Simple spherical-geometry models that do not include tool and borehole are used to explore the basic physics. An openhole tool-borehole-formation configuration is used to explore key observations from the simpler model. In both models, the responses at various detectors are examined to understand the behavior of the ratios constructed. Sensitivity to formation conditions, such as lithology, presence of gas, low porosity and presence of thermal absorbers, and operational conditions, such as tool standoff, are examined. A casedhole configuration is also analyzed where neutron counts are the only method for zonal correlation.
The state of neutron-generator technology is discussed in terms of neutron yield, target properties, power demands etc., which are important considerations for implementing such generators in nuclear logging tools.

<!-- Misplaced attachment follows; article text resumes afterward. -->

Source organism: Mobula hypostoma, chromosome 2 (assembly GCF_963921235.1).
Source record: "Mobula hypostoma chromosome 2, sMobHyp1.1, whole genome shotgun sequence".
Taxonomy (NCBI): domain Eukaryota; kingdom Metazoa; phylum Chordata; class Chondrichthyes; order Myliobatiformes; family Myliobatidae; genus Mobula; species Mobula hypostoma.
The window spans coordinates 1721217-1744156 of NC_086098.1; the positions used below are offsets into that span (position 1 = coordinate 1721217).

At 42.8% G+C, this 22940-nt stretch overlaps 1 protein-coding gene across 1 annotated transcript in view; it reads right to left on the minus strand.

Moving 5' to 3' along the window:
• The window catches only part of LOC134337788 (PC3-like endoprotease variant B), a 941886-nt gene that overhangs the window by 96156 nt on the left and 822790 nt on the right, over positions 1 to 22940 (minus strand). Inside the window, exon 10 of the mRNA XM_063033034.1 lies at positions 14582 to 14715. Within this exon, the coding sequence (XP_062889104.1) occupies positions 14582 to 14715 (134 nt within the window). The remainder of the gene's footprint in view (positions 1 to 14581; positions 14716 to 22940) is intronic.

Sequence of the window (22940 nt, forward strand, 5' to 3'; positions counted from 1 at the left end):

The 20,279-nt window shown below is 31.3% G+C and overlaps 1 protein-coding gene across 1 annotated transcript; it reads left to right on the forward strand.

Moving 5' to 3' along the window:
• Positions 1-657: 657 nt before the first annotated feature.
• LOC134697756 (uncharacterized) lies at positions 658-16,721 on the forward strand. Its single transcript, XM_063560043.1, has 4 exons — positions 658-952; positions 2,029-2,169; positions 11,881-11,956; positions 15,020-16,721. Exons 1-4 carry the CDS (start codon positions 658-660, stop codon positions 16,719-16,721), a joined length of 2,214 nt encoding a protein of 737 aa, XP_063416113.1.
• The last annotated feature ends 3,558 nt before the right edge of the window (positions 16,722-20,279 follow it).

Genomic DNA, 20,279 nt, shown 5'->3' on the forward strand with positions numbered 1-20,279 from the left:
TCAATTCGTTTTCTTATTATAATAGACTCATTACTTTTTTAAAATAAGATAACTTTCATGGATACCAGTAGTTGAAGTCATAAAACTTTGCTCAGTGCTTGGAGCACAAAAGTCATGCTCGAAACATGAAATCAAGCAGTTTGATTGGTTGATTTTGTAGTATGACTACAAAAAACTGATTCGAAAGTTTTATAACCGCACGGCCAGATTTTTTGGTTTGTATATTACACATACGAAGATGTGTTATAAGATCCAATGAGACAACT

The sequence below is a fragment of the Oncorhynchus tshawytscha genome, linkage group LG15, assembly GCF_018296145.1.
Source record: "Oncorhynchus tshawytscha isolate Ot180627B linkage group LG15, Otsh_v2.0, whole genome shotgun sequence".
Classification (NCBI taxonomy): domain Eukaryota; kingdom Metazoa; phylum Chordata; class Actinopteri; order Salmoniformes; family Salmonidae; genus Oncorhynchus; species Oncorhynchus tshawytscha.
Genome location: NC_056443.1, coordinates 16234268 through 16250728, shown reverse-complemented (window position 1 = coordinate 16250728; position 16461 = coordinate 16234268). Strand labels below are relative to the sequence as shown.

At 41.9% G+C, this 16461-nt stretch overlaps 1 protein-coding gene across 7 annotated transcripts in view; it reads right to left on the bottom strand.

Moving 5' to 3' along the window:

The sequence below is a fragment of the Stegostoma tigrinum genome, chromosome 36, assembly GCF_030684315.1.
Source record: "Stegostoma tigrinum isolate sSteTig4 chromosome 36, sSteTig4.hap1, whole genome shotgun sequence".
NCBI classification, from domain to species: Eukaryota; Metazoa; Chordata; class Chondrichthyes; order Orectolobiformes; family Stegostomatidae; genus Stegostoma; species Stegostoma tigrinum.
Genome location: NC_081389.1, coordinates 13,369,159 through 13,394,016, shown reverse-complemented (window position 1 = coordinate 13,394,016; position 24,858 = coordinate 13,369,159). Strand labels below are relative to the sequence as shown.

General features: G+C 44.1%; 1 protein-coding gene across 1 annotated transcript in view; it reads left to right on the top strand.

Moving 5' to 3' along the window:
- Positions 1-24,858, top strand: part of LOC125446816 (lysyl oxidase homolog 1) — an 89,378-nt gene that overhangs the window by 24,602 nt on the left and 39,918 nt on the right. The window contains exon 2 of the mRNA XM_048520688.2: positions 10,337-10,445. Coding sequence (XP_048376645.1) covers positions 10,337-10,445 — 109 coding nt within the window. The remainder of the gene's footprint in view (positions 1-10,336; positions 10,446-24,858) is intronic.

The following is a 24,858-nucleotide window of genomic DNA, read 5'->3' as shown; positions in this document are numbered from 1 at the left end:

This paper addresses the need and challenges associated with the energy harvesting methods in the downhole multilateral openhole horizontal well environment. The need for downhole energy harvesting is discussed and the functional requirements are established. Different means of energy harvesting that are available in either or both flowing and shut-in conditions are presented and the possibility of using them in the downhole horizontal wells for long-term monitoring and control systems is evaluated.